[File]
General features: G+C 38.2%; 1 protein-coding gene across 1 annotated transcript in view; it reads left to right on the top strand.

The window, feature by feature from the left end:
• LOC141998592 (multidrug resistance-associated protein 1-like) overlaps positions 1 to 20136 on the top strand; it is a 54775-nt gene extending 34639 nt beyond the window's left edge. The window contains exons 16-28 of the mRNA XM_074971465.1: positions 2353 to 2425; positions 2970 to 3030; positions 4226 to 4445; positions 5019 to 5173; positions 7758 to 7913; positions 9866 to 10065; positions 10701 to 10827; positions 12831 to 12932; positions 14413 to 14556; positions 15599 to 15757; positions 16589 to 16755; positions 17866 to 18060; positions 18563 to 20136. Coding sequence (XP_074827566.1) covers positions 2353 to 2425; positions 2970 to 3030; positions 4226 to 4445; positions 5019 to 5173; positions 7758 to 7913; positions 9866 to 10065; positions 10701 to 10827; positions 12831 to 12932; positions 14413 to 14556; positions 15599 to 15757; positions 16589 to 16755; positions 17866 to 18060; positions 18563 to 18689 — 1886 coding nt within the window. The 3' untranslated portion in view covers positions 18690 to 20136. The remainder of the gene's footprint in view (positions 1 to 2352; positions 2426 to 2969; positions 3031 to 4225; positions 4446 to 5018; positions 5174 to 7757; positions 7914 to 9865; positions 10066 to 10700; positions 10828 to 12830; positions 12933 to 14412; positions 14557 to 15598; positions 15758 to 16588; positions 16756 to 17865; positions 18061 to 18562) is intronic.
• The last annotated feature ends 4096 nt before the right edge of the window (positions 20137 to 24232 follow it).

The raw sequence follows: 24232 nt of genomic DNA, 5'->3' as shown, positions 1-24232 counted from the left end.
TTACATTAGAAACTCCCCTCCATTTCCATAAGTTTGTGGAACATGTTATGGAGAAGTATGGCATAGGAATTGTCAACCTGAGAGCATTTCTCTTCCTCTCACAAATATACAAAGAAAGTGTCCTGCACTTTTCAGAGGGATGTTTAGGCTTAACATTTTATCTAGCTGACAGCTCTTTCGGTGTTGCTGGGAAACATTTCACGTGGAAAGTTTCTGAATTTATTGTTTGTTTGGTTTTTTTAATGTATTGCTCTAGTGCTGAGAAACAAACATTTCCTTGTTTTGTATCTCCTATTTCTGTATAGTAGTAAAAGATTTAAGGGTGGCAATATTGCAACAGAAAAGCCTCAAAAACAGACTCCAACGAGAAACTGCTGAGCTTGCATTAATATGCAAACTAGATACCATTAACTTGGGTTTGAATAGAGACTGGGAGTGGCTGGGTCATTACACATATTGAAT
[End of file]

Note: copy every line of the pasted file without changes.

General features: G+C 38.2%; 1 protein-coding gene across 1 annotated transcript in view; it reads left to right on the top strand.

The window, feature by feature from the left end:
• LOC141998592 (multidrug resistance-associated protein 1-like) overlaps positions 1 to 20136 on the top strand; it is a 54775-nt gene extending 34639 nt beyond the window's left edge. The window contains exons 16-28 of the mRNA XM_074971465.1: positions 2353 to 2425; positions 2970 to 3030; positions 4226 to 4445; positions 5019 to 5173; positions 7758 to 7913; positions 9866 to 10065; positions 10701 to 10827; positions 12831 to 12932; positions 14413 to 14556; positions 15599 to 15757; positions 16589 to 16755; positions 17866 to 18060; positions 18563 to 20136. Coding sequence (XP_074827566.1) covers positions 2353 to 2425; positions 2970 to 3030; positions 4226 to 4445; positions 5019 to 5173; positions 7758 to 7913; positions 9866 to 10065; positions 10701 to 10827; positions 12831 to 12932; positions 14413 to 14556; positions 15599 to 15757; positions 16589 to 16755; positions 17866 to 18060; positions 18563 to 18689 — 1886 coding nt within the window. The 3' untranslated portion in view covers positions 18690 to 20136. The remainder of the gene's footprint in view (positions 1 to 2352; positions 2426 to 2969; positions 3031 to 4225; positions 4446 to 5018; positions 5174 to 7757; positions 7914 to 9865; positions 10066 to 10700; positions 10828 to 12830; positions 12933 to 14412; positions 14557 to 15598; positions 15758 to 16588; positions 16756 to 17865; positions 18061 to 18562) is intronic.
• The last annotated feature ends 4096 nt before the right edge of the window (positions 20137 to 24232 follow it).

The raw sequence follows: 24232 nt of genomic DNA, 5'->3' as shown, positions 1-24232 counted from the left end.
TTACATTAGAAACTCCCCTCCATTTCCATAAGTTTGTGGAACATGTTATGGAGAAGTATGGCATAGGAATTGTCAACCTGAGAGCATTTCTCTTCCTCTCACAAATATACAAAGAAAGTGTCCTGCACTTTTCAGAGGGATGTTTAGGCTTAACATTTTATCTAGCTGACAGCTCTTTCGGTGTTGCTGGGAAACATTTCACGTGGAAAGTTTCTGAATTTATTGTTTGTTTGGTTTTTTTAATGTATTGCTCTAGTGCTGAGAAACAAACATTTCCTTGTTTTGTATCTCCTATTTCTGTATAGTAGTAAAAGATTTAAGGGTGGCAATATTGCAACAGAAAAGCCTCAAAAACAGACTCCAACGAGAAACTGCTGAGCTTGCATTAATATGCAAACTAGATACCATTAACTTGGGTTTGAATAGAGACTGGGAGTGGCTGGGTCATTACACATATTGAAT